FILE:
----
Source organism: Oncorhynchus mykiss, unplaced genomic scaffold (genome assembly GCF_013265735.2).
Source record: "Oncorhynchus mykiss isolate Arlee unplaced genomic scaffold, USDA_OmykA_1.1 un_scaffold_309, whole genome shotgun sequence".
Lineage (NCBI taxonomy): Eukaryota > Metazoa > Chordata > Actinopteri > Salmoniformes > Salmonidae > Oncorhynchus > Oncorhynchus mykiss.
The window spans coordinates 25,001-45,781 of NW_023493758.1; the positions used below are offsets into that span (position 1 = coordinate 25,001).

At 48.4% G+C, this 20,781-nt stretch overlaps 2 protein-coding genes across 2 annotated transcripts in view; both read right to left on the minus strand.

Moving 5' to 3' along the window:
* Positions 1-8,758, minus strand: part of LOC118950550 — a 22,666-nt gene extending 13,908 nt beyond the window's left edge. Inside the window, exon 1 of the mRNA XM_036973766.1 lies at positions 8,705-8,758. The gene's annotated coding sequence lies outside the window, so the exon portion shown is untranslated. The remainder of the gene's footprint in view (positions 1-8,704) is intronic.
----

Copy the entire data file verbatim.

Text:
Source organism: Oncorhynchus mykiss, unplaced genomic scaffold (genome assembly GCF_013265735.2).
Source record: "Oncorhynchus mykiss isolate Arlee unplaced genomic scaffold, USDA_OmykA_1.1 un_scaffold_309, whole genome shotgun sequence".
Lineage (NCBI taxonomy): Eukaryota > Metazoa > Chordata > Actinopteri > Salmoniformes > Salmonidae > Oncorhynchus > Oncorhynchus mykiss.
The window spans coordinates 25,001-45,781 of NW_023493758.1; the positions used below are offsets into that span (position 1 = coordinate 25,001).

At 48.4% G+C, this 20,781-nt stretch overlaps 2 protein-coding genes across 2 annotated transcripts in view; both read right to left on the minus strand.

Moving 5' to 3' along the window:
* Positions 1-8,758, minus strand: part of LOC118950550 — a 22,666-nt gene extending 13,908 nt beyond the window's left edge. Inside the window, exon 1 of the mRNA XM_036973766.1 lies at positions 8,705-8,758. The gene's annotated coding sequence lies outside the window, so the exon portion shown is untranslated. The remainder of the gene's footprint in view (positions 1-8,704) is intronic.